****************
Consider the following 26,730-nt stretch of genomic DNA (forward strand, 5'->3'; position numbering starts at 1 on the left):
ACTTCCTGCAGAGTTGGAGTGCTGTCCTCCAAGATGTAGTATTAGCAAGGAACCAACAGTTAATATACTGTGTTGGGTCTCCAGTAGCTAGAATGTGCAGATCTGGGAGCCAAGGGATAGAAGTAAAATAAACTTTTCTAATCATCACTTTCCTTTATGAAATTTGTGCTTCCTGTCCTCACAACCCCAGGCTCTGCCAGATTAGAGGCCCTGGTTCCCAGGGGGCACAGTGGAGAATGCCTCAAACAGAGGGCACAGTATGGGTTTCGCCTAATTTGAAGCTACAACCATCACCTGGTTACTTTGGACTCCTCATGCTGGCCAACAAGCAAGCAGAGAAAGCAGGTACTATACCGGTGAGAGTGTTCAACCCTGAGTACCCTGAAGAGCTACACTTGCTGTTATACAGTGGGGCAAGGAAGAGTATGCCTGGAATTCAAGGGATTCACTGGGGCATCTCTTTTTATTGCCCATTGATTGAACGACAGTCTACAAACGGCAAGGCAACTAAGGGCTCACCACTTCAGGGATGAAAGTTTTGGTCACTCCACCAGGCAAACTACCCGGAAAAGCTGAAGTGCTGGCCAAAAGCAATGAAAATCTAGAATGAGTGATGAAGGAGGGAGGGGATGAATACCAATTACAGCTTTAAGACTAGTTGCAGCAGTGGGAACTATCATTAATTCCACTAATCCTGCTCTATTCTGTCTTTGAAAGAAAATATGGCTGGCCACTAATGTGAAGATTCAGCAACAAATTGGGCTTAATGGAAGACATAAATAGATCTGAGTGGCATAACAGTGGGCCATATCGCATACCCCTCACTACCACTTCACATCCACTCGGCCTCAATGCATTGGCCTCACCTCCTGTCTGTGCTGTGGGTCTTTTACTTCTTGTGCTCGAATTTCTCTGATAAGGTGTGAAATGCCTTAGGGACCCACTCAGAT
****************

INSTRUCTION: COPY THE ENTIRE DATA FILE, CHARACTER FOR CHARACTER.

Consider the following 26,730-nt stretch of genomic DNA (forward strand, 5'->3'; position numbering starts at 1 on the left):
ACTTCCTGCAGAGTTGGAGTGCTGTCCTCCAAGATGTAGTATTAGCAAGGAACCAACAGTTAATATACTGTGTTGGGTCTCCAGTAGCTAGAATGTGCAGATCTGGGAGCCAAGGGATAGAAGTAAAATAAACTTTTCTAATCATCACTTTCCTTTATGAAATTTGTGCTTCCTGTCCTCACAACCCCAGGCTCTGCCAGATTAGAGGCCCTGGTTCCCAGGGGGCACAGTGGAGAATGCCTCAAACAGAGGGCACAGTATGGGTTTCGCCTAATTTGAAGCTACAACCATCACCTGGTTACTTTGGACTCCTCATGCTGGCCAACAAGCAAGCAGAGAAAGCAGGTACTATACCGGTGAGAGTGTTCAACCCTGAGTACCCTGAAGAGCTACACTTGCTGTTATACAGTGGGGCAAGGAAGAGTATGCCTGGAATTCAAGGGATTCACTGGGGCATCTCTTTTTATTGCCCATTGATTGAACGACAGTCTACAAACGGCAAGGCAACTAAGGGCTCACCACTTCAGGGATGAAAGTTTTGGTCACTCCACCAGGCAAACTACCCGGAAAAGCTGAAGTGCTGGCCAAAAGCAATGAAAATCTAGAATGAGTGATGAAGGAGGGAGGGGATGAATACCAATTACAGCTTTAAGACTAGTTGCAGCAGTGGGAACTATCATTAATTCCACTAATCCTGCTCTATTCTGTCTTTGAAAGAAAATATGGCTGGCCACTAATGTGAAGATTCAGCAACAAATTGGGCTTAATGGAAGACATAAATAGATCTGAGTGGCATAACAGTGGGCCATATCGCATACCCCTCACTACCACTTCACATCCACTCGGCCTCAATGCATTGGCCTCACCTCCTGTCTGTGCTGTGGGTCTTTTACTTCTTGTGCTCGAATTTCTCTGATAAGGTGTGAAATGCCTTAGGGACCCACTCAGAT